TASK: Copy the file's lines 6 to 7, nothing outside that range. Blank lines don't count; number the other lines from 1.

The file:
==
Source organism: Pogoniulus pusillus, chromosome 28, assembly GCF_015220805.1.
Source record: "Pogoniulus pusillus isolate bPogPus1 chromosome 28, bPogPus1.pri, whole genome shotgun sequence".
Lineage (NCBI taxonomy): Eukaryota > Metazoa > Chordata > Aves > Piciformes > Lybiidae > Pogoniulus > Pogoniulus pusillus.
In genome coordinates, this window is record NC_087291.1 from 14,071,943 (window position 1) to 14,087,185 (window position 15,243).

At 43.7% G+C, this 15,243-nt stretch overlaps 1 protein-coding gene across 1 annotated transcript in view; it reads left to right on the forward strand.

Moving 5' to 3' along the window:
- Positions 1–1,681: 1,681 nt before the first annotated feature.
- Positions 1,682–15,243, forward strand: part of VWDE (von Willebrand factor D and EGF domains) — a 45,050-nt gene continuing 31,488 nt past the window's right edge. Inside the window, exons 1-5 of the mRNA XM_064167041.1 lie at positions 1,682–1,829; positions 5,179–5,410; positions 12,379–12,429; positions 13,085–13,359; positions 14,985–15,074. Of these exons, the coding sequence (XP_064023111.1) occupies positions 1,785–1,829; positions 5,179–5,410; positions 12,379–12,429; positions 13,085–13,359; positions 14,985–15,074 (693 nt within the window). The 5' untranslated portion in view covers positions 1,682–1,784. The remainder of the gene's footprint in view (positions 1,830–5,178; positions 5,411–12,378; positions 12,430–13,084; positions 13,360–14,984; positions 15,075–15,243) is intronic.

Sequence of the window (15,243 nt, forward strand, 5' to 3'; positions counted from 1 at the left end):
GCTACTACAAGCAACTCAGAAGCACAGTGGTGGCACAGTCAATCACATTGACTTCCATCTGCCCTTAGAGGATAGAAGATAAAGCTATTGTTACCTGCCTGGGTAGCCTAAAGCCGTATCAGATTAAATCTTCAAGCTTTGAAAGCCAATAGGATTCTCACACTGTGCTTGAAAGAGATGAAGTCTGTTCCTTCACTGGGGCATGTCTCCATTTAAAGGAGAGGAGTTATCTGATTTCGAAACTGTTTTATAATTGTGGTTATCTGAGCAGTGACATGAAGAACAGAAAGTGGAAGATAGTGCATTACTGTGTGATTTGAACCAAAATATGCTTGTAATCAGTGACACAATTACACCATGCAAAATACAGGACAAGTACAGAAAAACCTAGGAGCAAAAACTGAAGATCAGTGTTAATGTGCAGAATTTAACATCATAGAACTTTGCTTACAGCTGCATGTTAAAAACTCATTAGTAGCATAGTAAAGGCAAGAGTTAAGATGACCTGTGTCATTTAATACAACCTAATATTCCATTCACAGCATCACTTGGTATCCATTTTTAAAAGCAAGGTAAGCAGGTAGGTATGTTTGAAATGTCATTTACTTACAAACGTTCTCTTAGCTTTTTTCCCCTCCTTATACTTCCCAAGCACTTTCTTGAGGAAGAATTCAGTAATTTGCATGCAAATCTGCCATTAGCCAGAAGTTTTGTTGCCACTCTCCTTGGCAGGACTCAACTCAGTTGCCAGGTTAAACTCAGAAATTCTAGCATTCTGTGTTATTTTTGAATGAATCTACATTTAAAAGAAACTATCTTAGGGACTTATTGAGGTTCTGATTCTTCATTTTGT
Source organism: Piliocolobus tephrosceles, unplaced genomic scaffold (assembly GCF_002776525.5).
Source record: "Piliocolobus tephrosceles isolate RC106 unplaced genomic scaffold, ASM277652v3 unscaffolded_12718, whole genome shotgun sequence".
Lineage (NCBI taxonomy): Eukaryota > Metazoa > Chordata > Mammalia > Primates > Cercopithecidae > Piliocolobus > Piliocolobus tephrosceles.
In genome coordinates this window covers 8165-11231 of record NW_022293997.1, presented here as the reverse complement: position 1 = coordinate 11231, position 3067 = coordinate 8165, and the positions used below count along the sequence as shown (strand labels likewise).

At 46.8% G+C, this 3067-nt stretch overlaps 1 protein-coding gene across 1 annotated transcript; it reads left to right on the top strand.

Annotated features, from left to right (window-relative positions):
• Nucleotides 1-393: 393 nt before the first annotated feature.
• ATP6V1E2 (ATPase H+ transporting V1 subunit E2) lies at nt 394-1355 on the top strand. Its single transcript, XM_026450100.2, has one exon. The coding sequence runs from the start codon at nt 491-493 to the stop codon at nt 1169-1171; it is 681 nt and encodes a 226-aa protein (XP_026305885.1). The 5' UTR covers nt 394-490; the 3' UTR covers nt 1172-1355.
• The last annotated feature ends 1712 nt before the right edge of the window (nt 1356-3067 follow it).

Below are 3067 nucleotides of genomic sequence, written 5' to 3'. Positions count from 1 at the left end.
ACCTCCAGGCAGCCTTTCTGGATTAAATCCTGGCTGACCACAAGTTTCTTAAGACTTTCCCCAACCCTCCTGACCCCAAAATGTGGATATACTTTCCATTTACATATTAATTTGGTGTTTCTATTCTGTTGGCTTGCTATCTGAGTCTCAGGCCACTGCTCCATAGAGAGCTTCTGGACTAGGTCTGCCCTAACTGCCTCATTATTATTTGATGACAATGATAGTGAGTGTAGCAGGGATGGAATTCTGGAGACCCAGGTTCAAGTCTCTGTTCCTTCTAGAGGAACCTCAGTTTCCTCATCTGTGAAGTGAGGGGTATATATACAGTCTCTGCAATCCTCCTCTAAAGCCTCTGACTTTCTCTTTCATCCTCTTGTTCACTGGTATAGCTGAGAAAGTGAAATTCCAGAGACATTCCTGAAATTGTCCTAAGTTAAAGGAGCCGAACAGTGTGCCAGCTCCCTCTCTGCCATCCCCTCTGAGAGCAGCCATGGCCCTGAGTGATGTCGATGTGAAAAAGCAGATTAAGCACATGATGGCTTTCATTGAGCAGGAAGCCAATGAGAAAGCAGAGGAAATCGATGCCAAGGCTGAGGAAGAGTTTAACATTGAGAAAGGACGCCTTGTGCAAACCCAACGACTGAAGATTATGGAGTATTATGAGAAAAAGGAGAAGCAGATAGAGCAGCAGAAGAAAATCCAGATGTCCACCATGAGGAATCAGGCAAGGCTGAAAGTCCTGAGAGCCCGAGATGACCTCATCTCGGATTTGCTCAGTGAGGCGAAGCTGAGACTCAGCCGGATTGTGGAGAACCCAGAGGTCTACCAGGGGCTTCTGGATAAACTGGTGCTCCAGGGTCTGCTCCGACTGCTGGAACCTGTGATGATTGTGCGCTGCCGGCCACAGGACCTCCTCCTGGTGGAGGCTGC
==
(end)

Moving 5' to 3' along the window:
- Positions 1–1,681: 1,681 nt before the first annotated feature.